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Acceleration of cardiovascular-biological age by amphetamine exposure is a power function of chronological age
  1. Albert Stuart Reece,
  2. Amanda Norman,
  3. Gary Kenneth Hulse
  1. School of Psychiatry and Clinical Neurosciences, University of Western Australia, Crawley, Western Australia, Australia
  1. Correspondence to Associate Professor Albert Stuart Reece, 39 Gladstone Rd., Highgate Hill, Brisbane, Queensland, 6008 Australia; sreece{at}


Background Amphetamine abuse is becoming more widespread internationally. The possibility that its many cardiovascular complications are associated with a prematurely aged cardiovascular system, and indeed biological organism systemically, has not been addressed.

Methods Radial arterial pulse tonometry was performed using the SphygmoCor system (Sydney). 55 amphetamine exposed patients were compared with 107 tobacco smokers, 483 non-smokers and 68 methadone patients (total=713 patients) from 2006 to 2011. A cardiovascular-biological age (VA) was determined.

Results The age of the patient groups was 30.03±0.51–40.45±1.15 years. This was controlled for with linear regression. The sex ratio was the same in all groups. 94% of amphetamine exposed patients had used amphetamine in the previous week. When the (log) VA was regressed against the chronological age (CA) and a substance-type group in both cross-sectional and longitudinal models, models quadratic in CA were superior to linear models (both p<0.02). When log VA/CA was regressed in a mixed effects model against time, body mass index, CA and drug type, the cubic model was superior to the linear model (p=0.001). Interactions between CA, (CA)2 and (CA)3 on the one hand and exposure type were significant from p=0.0120. The effects of amphetamine exposure persisted after adjustment for all known cardiovascular risk factors (p<0.0001).

Conclusions These results show that subacute exposure to amphetamines is associated with an advancement of cardiovascular-organismal age both over age and over time, and is robust to adjustment. That this is associated with power functions of age implies a feed-forward positively reinforcing exacerbation of the underlying ageing process.

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With the use of psychostimulants increasing in many countries to the particular concern of the United Nations,1 further study of their pharmacological effects in a naturalistic environment is timely. While amphetamines are best known for their prominent clinical effects of neuropsychiatric stimulation, they are also known to have stimulant effects on other body systems. This is particularly true of the cardiovascular system where they are known to have many haemodynamic and pathological effects including accelerated pulse rate, increased central systolic pressure, increased central pulse pressure, accelerated atherosclerosis including coronary atherosclerotic disease, hypertensive crises, cerebrovascular accidents, ruptured cerebral and thoracic arterial aneurysms, dissecting aneurysms and many tachyarrythmias including sudden cardiac death.2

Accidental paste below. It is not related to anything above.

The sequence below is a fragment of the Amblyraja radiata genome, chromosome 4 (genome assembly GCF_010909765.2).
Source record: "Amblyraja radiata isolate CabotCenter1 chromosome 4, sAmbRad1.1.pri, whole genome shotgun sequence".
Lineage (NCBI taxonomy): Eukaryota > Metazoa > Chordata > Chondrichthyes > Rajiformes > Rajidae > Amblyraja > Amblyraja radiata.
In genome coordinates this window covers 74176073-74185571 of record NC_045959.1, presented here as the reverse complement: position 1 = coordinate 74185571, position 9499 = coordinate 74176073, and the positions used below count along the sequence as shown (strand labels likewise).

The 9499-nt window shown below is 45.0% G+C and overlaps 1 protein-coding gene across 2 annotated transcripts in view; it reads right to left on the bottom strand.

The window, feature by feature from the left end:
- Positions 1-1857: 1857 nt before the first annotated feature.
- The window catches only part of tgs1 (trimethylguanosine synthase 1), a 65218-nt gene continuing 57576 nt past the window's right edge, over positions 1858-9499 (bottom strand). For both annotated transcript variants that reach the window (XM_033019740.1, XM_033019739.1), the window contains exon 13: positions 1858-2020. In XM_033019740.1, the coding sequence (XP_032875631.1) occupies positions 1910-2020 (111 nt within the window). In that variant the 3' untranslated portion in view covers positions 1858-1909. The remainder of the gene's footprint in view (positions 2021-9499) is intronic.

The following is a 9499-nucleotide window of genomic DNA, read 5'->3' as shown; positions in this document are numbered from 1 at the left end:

The abuse of stimulants is presumably stressful on the cardiovascular system over time. However there are very few studies of such processes in living humans. Widely publicised photographs of stimulant abusers are well known to show very rapid apparent ageing and such individuals died soon after these photographs were taken (see The possibility exists then that the acute cardiovascular events for which amphetamine is so well known, do not occur de novo, but on the background of prior cardiovascular degeneration and ageing. It may be that the crisis events occur in a system already stressed and aged by prior sympathetic overdrive and hyperadrenalism, just as is seen in the changes in the skin. However there are few studies of such changes in life.